A few weeks ago, a friend called to complain about his rising property tax bill. How is it possible, he asked, that his property taxes are going up 20 percent when state law says property taxes can only go up 3 percent?
The confusion grows worse this month as local governments set their budgets and newspaper articles are rife with reports that our elected officials are triumphantly keeping spending—and taxes—down.
Here’s the truth: There is no limit on how much your own real property taxes can increase. State law says property taxes can only go up 3 percent, but is a bogus non-limiting limitation, and one that applies to local government, not to you. The law says local governments can only raise the property tax portion of their budgets by 3 percent. But annexations and new construction are exempt from that limitation.
Another wrinkle: The law contains a mechanism for “responsible” governments to recapture property tax revenue in later years when they avoid taking the 3 percent they’re entitled to collect. A frugal local government can choose to reject tax increases for, say, two years, raise property tax collections by 3 percent and then collect the other 6 percent to which it was entitled, resulting in a 9 percent increase in property tax collections in a year as a starting point.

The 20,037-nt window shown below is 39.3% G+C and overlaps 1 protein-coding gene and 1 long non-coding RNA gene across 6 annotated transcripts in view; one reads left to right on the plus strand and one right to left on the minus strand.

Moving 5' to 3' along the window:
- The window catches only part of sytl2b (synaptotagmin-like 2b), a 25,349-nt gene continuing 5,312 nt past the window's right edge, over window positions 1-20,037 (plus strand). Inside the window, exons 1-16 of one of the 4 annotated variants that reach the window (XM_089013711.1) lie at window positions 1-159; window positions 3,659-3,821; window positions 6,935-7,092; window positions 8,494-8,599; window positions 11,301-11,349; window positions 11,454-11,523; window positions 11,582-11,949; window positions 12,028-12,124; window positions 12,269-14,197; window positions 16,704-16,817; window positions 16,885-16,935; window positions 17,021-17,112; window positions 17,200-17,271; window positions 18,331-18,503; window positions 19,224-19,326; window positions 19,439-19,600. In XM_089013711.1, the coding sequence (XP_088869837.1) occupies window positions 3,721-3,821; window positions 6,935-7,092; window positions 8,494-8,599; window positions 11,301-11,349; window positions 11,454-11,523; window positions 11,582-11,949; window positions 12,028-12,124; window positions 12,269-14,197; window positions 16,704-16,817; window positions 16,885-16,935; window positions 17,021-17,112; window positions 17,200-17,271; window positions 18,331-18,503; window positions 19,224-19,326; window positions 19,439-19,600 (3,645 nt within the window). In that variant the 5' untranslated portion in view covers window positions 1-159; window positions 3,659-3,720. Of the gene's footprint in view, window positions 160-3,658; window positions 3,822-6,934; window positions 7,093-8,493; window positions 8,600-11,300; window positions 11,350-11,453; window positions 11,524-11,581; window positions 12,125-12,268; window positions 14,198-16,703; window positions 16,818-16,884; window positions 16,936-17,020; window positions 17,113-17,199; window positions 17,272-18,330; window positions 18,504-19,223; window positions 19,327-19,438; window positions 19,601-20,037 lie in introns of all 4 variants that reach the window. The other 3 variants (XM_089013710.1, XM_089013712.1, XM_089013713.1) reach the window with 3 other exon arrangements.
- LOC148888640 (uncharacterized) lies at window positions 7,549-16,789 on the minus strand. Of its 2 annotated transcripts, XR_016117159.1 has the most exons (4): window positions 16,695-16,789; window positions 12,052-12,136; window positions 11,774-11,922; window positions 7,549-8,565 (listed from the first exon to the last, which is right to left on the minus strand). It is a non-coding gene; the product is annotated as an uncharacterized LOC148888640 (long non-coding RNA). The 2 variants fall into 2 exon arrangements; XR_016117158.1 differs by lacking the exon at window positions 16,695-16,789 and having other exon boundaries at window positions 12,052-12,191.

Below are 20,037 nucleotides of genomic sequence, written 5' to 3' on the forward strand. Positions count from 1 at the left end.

Additionally, elected city counselors, school board members and county commissioners will talk glowingly about how they’re lowering the tax levy, (usually followed by a string of exclamation marks, dutifully reported by the media).
What they (the politicians and the press) don’t tell you is levies are a function of property market values and government budgets. That means it is quite possible for the local government to dramatically increase spending and still lower the levy. And that lower levy could still result in a higher tax for you, especially if the county decides that your property has increased in value.
Throughout Idaho, the stories of government spending in a responsible, austere manner are legion; it is no wonder property owners are confused when the tax bill arrives.
The property tax budget in Caldwell has gone up by more than 35 percent since 2006, according to state Tax Commission data on AccountableIdaho.com. Nampa’s property tax budget has risen 46 percent since then. In Boise, it’s about 30 percent; Pocatello, 38 percent; Twin Falls, 37 percent; Idaho Falls, 25 percent; Coeur d’Alene, 41 percent; Post Falls, 27 percent; Lewiston, 20 percent; and Moscow, 38 percent.
Only five of Idaho’s more than 190 cities are collecting less than they were before the recession: Peck, Carey, Glenns Ferry, Malta and Fernan Lake.
And remember, all taxpayers aren’t just subject to a single taxing jurisdiction; every division of government, from the ambulance district to the county to the school is after your buck. Only one county has had a decrease in property tax collections since 2006 (Shoshone County at -17 percent); all other counties have increased from 13 percent (Idaho County) to 97 percent (Teton County).
This is further proof that the state’s property tax system is woefully broken: It lacks predictability, a very basic requirement for good tax policy. Property owners never know what to expect from their tax bill.
Politicians use the existing system to dodge accountability for tax increases and drive up spending. Don’t let them get away with claiming what they’re doing is an exercise in frugality.
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